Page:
Author Topic: Predicting alkaloid solubility  (Read 1179 times)

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  • Guest
Predicting alkaloid solubility
« on: July 29, 2003, 06:07:00 PM »
I have a somewhat rare alkaloid (strychnine) that I want to extract from a botannical source (S. ignatii), preferably using "common household materials", as I am in a foreign country on vacation, and chemical access is VERY limited here. I am thinking of doing an acid/base, with vinegar as the acid, hopefully forming some acetate salt.
The problem is this: Strychnine is damned near insoluble in anything-the best I have seen for the freebase is 1g / 150mL of chloroform, which I most certainly don't have. In water it is closer to 1g/L! The salts seem to be much more soluble, but it varies widely with salt. Common ones seem to be nitrate and sulphate. So this brings me to my questions:

first, does anyone happen to know the solubility of strychnine acetate in water?

and, in the somewhat unlikely case that they don't,

second, how does one go about calculating or predicting the solubility of an alkaloidal molecule, as salt or base?

Thanks in advance.


  • Guest
The Hive isn't a non-toxic, but a non-toxin site
« Reply #1 on: July 29, 2003, 06:50:00 PM »
This is not site about hideous toxins, which have no other use to the amateur than to do harm.


  • Guest
That is an opinion, not a fact
« Reply #2 on: July 30, 2003, 07:04:00 AM »
I have read as much literature as there is to find on the internet and my library, and as far as I can see, strychnine is not the monster people make it out to be.

1. The therapeutic index seems to be at least 20, according to the lowest LD quoted (around 15 mg). Active effects begin in the submilligram range. Better than alcohol, apparently.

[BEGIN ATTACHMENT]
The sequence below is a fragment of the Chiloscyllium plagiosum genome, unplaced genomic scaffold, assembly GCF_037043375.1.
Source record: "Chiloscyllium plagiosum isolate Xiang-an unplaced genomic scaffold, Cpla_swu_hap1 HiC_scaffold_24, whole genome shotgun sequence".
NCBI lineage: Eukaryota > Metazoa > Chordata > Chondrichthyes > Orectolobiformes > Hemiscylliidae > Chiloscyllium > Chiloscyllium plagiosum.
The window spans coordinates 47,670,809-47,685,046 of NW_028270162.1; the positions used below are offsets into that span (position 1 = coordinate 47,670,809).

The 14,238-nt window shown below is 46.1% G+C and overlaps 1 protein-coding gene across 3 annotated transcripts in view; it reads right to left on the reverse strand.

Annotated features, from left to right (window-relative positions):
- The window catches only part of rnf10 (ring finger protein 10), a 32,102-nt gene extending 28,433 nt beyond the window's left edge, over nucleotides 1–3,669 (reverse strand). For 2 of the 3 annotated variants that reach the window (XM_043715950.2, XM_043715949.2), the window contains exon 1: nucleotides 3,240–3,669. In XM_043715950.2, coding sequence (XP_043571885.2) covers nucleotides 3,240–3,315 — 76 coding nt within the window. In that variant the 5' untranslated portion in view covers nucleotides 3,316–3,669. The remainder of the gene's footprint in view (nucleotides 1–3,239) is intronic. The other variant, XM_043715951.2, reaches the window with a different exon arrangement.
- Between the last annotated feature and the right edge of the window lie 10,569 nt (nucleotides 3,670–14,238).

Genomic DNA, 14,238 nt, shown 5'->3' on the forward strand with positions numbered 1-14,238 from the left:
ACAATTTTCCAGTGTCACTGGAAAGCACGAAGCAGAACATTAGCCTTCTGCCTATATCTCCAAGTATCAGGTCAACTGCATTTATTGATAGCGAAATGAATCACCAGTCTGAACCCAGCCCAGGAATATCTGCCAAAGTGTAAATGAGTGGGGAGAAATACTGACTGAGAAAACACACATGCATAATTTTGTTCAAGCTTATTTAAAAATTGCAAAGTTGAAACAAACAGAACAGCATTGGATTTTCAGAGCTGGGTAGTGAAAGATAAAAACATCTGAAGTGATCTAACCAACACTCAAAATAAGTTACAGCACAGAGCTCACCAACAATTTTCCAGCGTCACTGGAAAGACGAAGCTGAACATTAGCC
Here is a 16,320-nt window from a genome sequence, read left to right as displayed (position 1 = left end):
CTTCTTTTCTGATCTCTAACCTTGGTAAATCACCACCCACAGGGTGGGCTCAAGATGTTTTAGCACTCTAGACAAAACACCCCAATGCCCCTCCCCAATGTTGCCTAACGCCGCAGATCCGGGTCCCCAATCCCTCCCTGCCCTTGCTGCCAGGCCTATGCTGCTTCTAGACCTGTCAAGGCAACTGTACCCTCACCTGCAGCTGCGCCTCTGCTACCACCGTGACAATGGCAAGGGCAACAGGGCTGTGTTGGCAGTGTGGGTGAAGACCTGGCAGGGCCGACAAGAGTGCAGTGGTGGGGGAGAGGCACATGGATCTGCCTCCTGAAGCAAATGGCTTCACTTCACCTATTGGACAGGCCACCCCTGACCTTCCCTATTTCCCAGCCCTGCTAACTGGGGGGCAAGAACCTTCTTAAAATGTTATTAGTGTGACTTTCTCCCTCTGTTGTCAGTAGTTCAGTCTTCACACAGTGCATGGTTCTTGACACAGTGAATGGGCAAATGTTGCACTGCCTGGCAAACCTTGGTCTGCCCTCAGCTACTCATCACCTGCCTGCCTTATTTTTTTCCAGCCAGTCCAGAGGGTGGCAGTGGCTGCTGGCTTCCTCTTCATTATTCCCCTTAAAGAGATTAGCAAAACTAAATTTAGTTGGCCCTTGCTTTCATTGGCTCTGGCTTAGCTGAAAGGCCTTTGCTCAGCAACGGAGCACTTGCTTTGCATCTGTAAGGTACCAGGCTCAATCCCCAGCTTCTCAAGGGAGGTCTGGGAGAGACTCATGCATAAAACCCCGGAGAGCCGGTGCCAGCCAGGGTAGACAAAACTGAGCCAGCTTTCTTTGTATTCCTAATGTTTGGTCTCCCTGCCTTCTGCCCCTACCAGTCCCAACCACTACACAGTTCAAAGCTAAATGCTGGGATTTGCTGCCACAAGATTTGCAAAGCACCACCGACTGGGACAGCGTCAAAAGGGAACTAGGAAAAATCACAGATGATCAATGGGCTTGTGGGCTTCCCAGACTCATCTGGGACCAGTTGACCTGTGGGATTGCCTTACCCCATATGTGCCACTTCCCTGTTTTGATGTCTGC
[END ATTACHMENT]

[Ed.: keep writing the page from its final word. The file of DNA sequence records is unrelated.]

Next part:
2. Strychnine has useful effects. Apparently, it has nootropic (at least on rats) effect, and perhaps "psychedelic" properties. It is claimed to markedly sharpen the senses by its actions on the spinal cord. Strychnine is in the 1917 british pharmacopeia, and is still used in chinese and ayurvedic medicine. (carefully, of course)

Now, it seems very likely to me that you did not do any searching regarding this matter before applying bad karma. Please keep in mind that most of the drugs discussed on this entire board are considered "hideous poisons" by many people, in the same knee-jerk manner as you condemn strychnine. Why? Because "everybody knows its bad". Because it's used to kill people in movies and books. Because it is used as a poison. I call that overdose, and most of the drugs on this board will kill you just as dead when taken to excess, if not as impressively.

Please, check these facts. Make sure the world is as you think it is, before blasting others.

Now. For my other point. Maybe I wasn't clear enough in my post, or maybe you didn't read closely enough, but I was asking a GENERAL question. Strychnine is my alkaloid of interest at the moment, but I want to know how to take any given alkaloidal compound's chemical structure and calculate its solubility. Is this not worthy of discussion at the Hive? At least for me, I can anticipate coming across other compounds sufficiently rare or uncharacterised such that solubility data is not available. I would prefer to at least have a rough idea before setting up any type of extraction. If this is off-topic in the general chemistry forum, perhaps you could suggest a better place to put it?

Well, anyway, I am just a bit annoyed.
Today somebody insulted my favorite alkaloid. :P

By the way, the reason I asked is because I don't like eating unmeasured amounts of ignatius bean. It is very unscientific, and perhaps, as you pointed out...dangerous.



  • Guest
I stand corrected
« Reply #3 on: July 30, 2003, 12:26:00 PM »
I stand corrected, and your 'off topic' rating has been removed. I'm sorry for the relatively premature conclusion I drew about your intentions, but there has been a lot of posts like yours in the past where people have asked about toxins for no-good reasons.